Milwaukee Neighborhood News Service

New Science Program Sparks South Division

Academy of Health Sciences serves diverse school where students speak 62 different languages.

By , Milwaukee Neighborhood News Service - Feb 4th, 2016 10:40 am
Joe Warnacut (standing) answers students’ questions about a computer lab assignment for their Global Health class. Photo by Sophia Boyd.

Joe Warnacut (standing) answers students’ questions about a computer lab assignment for their Global Health class. Photo by Sophia Boyd.

Students at South Division High School, 1515 W. Lapham Blvd., are diving into the world of health sciences, thanks to the Academy of Health Sciences.

The academy is one of five options the National Academy Foundation (NAF) offers to prepare students for careers in a variety of fields. NAF curricula are created in partnership with industry professionals and are designed to help students acquire workplace skills.

Health sciences is the fastest growing field in Milwaukee, according to NAF Counselor Ana Baez, who added that it also hires the most people. “The people providing those services should be representing the diverse population in Milwaukee,” she said

South Division is the largest bilingual high school in Wisconsin. There are 22 countries represented and students speak 62 different languages.

Academy of Health Sciences Director Molly Schuld said 55 freshmen are enrolled in the program and can graduate with NAFTrack Certification, which signifies that the students have the skills necessary for a career in health sciences. To be certified, students must complete an internship in high school and pass four one-semester classes out of the five NAF health science classes that are required.

“Our next step is … connecting with people and getting internship experiences for our students,” Schuld said. She noted that the goal is to have internship opportunities set up by the summer of 2017.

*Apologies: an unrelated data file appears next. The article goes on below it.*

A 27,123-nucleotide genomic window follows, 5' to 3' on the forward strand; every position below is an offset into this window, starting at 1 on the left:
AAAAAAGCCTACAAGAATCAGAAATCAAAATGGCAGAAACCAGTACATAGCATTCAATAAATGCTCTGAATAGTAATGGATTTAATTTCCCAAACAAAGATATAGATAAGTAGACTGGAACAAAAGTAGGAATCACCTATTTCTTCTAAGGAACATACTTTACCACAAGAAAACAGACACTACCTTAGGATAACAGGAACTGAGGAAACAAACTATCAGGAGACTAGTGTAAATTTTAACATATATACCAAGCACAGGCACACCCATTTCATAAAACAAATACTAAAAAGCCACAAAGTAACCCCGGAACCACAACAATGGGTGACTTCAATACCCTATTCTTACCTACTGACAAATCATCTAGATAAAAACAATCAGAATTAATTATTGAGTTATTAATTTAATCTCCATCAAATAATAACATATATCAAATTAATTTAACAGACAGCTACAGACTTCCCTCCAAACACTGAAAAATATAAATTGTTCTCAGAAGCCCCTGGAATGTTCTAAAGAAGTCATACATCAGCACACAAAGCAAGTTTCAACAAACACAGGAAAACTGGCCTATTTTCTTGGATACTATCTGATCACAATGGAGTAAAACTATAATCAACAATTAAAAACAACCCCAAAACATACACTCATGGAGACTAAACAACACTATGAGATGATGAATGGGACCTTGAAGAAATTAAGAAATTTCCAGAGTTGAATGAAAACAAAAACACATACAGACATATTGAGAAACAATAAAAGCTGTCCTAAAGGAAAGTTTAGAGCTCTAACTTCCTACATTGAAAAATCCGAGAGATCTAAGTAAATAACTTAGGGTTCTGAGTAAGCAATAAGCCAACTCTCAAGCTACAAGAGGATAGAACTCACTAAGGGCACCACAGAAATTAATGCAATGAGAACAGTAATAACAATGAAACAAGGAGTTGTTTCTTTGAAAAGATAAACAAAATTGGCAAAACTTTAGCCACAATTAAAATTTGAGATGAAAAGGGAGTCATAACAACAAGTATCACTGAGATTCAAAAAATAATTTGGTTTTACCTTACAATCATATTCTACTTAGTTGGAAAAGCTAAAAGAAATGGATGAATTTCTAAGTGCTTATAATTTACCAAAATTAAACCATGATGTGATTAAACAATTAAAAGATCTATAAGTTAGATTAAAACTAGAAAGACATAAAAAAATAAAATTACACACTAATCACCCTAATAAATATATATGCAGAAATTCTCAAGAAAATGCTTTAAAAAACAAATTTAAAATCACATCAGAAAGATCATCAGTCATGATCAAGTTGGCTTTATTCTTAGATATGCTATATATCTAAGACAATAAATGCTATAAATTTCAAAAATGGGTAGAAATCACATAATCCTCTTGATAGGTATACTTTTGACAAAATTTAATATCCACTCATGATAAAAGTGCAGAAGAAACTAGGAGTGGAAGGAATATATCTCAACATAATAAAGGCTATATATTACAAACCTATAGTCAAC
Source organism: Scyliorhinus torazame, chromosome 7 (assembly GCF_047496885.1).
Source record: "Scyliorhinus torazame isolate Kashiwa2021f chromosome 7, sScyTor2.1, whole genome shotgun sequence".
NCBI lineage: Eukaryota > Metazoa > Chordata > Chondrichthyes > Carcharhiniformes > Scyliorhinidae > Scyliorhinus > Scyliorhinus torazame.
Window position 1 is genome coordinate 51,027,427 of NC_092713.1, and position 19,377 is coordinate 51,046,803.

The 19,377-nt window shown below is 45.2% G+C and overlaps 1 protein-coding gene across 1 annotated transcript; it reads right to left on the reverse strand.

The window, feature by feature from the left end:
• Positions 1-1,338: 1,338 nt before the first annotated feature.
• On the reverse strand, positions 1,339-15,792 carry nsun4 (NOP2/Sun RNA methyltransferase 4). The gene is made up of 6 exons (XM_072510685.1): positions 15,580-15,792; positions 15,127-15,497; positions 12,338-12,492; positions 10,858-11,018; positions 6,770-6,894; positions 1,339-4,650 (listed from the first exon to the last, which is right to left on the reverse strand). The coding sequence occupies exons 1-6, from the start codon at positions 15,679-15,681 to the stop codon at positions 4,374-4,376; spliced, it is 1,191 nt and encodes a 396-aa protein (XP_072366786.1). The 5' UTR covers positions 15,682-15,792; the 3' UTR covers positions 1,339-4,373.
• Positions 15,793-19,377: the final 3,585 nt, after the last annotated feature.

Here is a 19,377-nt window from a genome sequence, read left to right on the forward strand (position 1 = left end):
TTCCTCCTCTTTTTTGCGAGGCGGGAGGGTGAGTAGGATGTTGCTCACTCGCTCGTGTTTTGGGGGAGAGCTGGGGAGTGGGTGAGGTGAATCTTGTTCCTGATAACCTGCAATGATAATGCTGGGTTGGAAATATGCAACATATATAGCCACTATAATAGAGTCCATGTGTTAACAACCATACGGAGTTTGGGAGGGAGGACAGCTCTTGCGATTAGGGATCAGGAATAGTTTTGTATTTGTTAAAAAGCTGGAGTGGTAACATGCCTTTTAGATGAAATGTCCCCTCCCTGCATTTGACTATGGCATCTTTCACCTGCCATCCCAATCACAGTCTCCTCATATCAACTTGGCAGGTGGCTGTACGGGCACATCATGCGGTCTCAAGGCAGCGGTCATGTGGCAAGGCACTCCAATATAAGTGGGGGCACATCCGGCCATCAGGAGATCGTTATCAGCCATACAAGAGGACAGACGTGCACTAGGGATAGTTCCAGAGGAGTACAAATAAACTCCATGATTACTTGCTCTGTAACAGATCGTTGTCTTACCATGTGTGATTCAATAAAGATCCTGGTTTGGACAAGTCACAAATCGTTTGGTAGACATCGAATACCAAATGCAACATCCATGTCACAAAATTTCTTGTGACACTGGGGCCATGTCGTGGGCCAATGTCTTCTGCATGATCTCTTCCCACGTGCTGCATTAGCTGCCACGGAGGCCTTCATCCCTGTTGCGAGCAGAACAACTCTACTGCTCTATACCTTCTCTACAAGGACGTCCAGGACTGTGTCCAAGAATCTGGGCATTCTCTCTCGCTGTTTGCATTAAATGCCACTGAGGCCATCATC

Sophomores, juniors and seniors are allowed to take classes in the Academy of Health Sciences curriculum and participate in opportunities offered to all NAF students at South Division, such as a field trip to the International Museum of Surgical Science in Chicago.

“I think that the structure of NAF … is really beneficial to students who normally would be considered disadvantaged (like) a lot of the students at South Division High School,” Schuld said. “It’s advantageous to them in the sense that it focuses them on specific skills.”

Several of the NAF team members at South Division said they have been impressed with the support they have received from administration and teachers at North Division High School, which also runs an Academy of Health Sciences. James Madison Academic Campus also has an Academy of Health Science as well as an Academy of Finance. Other MPS schools participating in the NAF program are Washington High School of Information Technology, with an Academy of Information Technology; and Bay View High School with an Academy of Engineering.

The first health sciences class freshmen take is Health Careers Exploration, where they learn about the different professions in the field. Other courses offered include global health, principles of biomedical sciences, human body systems, medical interventions and medical terminology.

“I want them to know not just what they want to do but what they have to do in order to get there,” said Joe Warnacut, who teaches freshman classes at the academy.

Jordan Williams, 15, said he appreciates the guest speakers such as professionals and medical students who come to the classes. Classmate Aliyah Williams, 16, said she wanted to know more about nursing, and has learned about the education she needs to become a nurse and the team environment she would work in.

Most of the students’ projects are group-focused. For their final project last semester, students simulated working at a hospital. Warnacut said each group chose a disease to focus on, such as HIV, diabetes, breast cancer or depression. “They had to come up with a health care team, based on all the professionals we talked about … that could help somebody with that disease,” he said.

One 14-year-old freshman said she took particular interest in the mental health unit, since she was diagnosed with depression, bipolar disorder and other mental illnesses. She said the program has helped her personally by introducing her to new medicines and treatments to alleviate her symptoms.

Since South Division does not have a feeder school, academy staff members said it was challenging to recruit students for the program. Most of the current participants were enrolled during freshman orientation. The team is planning to offer a health sciences summer camp to enhance recruitment. Schuld said she hopes to eventually graduate 70 students per year with NAFTrack Certification.

This story was originally published by Milwaukee Neighborhood News Service, where you can find other stories reporting on fifteen city neighborhoods in Milwaukee.

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